Indian startups love open source software. And why not? They’re free, readily available, reliable and there for the taking whenever you want it. Open source makes much of the internet and the applications we see and use today.

This is the story of givers and takers. And of a skewed balance; of reasons and excuses. The love that the startups have for open source is defined by needs they have.  The one-sided relationship that the Indian startups have with the open source community turns the narrative into an unrequited love story. What is it that Indian startups lack—time, resources, reasons or just the spirit of giving back?

India has the second largest number of developers globally and it is also a hotbed of technology startups – 4,750 of them this year, shooting up to 10,500 by 2020, says a recent report by the industry lobby Nasscom. It’s fair to say, most, if not all of them, would be users of open source software — computer programs that can be freely downloaded, modified and used to build further stuff upon. Given the dynamics of how startups evolve, is it unfair to expect some camaraderie from them?

Indian startups: Missing-in-action

For most startups, in their struggle to survive, things like giving back to the community take a back seat. Fair enough. But those who have found their ground, and have money and resources, can at least foster a culture of open exchange and collaborative participation. Clinging to their conscience, some of them do make attempts – fix bugs in the code they’re using, or report it. A few even create new, derivative projects and make it available to the larger developer community to work on, in the process adding back something substantial to the existing projects.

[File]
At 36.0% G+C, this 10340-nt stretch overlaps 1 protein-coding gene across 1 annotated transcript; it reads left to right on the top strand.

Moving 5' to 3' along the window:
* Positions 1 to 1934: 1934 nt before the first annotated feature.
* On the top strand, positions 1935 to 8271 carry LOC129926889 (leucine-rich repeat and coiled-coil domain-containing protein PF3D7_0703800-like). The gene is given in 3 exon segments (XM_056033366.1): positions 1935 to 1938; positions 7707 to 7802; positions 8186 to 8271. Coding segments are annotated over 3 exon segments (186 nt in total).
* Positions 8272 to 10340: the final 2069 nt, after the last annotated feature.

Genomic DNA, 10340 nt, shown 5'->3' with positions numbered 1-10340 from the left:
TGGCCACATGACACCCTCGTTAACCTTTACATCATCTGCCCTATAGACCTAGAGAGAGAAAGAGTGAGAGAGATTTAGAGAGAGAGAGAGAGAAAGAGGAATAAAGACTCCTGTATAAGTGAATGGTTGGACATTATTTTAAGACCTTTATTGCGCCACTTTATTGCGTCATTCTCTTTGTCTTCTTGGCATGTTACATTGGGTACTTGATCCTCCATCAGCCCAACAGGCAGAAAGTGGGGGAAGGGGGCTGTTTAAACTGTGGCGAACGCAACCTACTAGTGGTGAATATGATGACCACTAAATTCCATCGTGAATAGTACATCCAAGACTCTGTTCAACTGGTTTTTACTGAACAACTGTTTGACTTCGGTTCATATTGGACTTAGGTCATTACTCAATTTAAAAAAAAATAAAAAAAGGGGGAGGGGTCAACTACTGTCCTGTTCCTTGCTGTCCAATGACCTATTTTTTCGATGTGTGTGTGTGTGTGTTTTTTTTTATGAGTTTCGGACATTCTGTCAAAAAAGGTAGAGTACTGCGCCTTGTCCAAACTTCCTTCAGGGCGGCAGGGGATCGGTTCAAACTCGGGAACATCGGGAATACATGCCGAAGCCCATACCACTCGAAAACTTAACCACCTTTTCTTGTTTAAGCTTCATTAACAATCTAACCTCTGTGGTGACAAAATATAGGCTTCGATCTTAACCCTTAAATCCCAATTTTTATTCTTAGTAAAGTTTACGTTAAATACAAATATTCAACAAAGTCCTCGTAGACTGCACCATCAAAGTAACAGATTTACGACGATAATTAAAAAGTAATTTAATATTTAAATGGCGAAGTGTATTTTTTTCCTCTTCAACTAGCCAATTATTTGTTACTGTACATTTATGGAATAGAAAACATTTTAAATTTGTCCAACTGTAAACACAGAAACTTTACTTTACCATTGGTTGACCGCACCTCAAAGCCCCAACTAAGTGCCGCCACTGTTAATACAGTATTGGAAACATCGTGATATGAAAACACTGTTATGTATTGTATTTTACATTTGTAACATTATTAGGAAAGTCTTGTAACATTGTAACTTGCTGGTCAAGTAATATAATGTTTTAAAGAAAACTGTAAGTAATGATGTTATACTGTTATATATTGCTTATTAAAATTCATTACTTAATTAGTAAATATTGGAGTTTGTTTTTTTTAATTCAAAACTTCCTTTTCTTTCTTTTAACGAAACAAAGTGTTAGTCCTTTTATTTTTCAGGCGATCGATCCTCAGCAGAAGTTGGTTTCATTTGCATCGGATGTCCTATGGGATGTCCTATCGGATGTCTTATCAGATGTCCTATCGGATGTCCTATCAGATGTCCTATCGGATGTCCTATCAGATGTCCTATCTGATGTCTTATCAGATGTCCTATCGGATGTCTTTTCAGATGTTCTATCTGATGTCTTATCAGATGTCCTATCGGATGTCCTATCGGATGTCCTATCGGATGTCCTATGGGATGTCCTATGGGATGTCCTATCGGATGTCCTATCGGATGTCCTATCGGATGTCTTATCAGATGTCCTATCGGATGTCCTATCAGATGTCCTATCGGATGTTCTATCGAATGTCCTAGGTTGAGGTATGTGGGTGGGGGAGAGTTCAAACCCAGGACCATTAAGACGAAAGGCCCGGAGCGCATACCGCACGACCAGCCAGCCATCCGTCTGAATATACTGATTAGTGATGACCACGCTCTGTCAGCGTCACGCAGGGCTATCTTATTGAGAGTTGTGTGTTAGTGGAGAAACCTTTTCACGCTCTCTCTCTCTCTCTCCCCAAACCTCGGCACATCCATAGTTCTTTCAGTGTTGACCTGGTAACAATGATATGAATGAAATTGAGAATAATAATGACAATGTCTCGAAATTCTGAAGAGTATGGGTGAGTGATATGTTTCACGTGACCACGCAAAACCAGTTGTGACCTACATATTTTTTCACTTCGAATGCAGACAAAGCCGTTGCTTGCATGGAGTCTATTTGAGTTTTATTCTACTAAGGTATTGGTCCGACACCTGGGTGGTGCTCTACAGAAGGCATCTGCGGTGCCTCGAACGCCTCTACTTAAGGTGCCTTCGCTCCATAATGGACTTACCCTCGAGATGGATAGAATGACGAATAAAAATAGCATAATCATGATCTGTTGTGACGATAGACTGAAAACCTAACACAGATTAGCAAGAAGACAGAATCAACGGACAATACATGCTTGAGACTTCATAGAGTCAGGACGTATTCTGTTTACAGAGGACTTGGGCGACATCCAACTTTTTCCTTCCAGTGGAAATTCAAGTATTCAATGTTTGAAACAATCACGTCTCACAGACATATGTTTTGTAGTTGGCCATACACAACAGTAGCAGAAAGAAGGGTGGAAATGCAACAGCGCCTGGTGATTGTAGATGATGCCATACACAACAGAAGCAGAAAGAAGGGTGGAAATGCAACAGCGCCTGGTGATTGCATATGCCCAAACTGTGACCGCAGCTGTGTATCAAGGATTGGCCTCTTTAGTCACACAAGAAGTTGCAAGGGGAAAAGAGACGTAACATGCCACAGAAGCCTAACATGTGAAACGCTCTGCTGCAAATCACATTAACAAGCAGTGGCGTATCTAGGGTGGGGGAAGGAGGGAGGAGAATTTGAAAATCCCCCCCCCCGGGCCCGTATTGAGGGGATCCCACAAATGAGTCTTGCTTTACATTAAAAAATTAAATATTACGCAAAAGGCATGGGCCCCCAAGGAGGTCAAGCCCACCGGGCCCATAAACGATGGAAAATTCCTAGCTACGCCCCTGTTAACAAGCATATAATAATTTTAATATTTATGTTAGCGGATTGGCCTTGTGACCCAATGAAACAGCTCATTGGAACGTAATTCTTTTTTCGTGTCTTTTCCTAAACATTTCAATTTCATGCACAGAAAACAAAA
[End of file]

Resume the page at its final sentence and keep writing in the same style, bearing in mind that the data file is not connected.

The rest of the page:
That’s how far things go in India. Nobody knows for sure, how much value startups add. Maybe not even 1% of what they take.

“It is not innovation, it is fixing,” says Kiran Jonnalagadda, co-founder of Hasgeek, which organises events for technology users and developers. “It is one thing you say that something is not working, and you fix it. It is another thing to say, here is the new idea for this (existing) project. Let’s implement this. So the new idea part is where the industry is not doing anything. There is no project leadership. (As for) the new significant projects, there is no evidence of that happening as well.”

This is borne out of what some of the startups which have made names for themselves are doing. On Github, which is the de-facto hosting website for open source projects and where most notable Indian startups are active, the show is far from impressive.


Moulishree Srivastava

Moulishree has over five years of experience in journalism. In her previous assignment, she was a Principal Correspondent for Business Standard where she wrote on technology and telecom. Prior to Business Standard, she was at Mint, where she wrote on various subjects — tourism, hospitality, real estate, science, cyber security and technology. Moulishree graduated as an engineer in Information Technology from Chandigarh Engineering College. She worked as a software engineer briefly but then took a detour and got her journalism degree from IIJNM, Bangalore. She will be based in Bangalore and you can reach her at her [email protected]

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